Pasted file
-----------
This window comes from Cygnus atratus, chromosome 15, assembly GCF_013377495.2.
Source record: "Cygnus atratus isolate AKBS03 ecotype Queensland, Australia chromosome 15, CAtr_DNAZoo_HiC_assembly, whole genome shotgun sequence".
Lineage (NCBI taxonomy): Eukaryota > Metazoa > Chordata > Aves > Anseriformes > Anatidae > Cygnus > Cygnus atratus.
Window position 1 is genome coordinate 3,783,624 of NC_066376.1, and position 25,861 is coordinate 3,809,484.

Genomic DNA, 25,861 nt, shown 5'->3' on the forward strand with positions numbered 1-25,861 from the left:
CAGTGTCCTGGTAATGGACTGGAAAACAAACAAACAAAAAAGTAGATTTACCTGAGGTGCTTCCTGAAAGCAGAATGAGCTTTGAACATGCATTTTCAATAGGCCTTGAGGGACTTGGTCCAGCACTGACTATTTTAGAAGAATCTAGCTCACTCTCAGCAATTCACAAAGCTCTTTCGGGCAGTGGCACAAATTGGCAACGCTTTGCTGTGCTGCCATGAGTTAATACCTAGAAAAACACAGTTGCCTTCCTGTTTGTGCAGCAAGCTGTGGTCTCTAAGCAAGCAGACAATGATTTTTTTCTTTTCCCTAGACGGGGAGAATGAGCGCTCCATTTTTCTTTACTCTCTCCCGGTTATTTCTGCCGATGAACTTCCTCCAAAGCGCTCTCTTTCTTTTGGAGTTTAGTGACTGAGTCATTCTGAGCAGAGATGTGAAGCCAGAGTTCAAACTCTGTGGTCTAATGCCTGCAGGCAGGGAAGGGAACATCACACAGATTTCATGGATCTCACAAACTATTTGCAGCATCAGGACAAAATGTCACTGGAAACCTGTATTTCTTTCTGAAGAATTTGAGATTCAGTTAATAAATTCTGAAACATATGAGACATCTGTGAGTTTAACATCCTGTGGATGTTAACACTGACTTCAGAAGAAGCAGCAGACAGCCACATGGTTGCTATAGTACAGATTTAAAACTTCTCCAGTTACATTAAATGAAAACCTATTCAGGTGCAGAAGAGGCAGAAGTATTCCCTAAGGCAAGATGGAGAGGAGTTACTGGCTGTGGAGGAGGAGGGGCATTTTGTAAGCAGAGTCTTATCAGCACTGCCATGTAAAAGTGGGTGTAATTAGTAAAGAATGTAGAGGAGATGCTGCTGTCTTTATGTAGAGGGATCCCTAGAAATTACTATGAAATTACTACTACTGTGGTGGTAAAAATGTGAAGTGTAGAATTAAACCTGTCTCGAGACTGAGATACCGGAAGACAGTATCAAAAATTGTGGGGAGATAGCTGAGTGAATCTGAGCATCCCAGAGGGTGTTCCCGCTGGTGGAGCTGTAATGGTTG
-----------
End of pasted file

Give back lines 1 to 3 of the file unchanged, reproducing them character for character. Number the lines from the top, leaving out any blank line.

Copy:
This window comes from Cygnus atratus, chromosome 15, assembly GCF_013377495.2.
Source record: "Cygnus atratus isolate AKBS03 ecotype Queensland, Australia chromosome 15, CAtr_DNAZoo_HiC_assembly, whole genome shotgun sequence".
Lineage (NCBI taxonomy): Eukaryota > Metazoa > Chordata > Aves > Anseriformes > Anatidae > Cygnus > Cygnus atratus.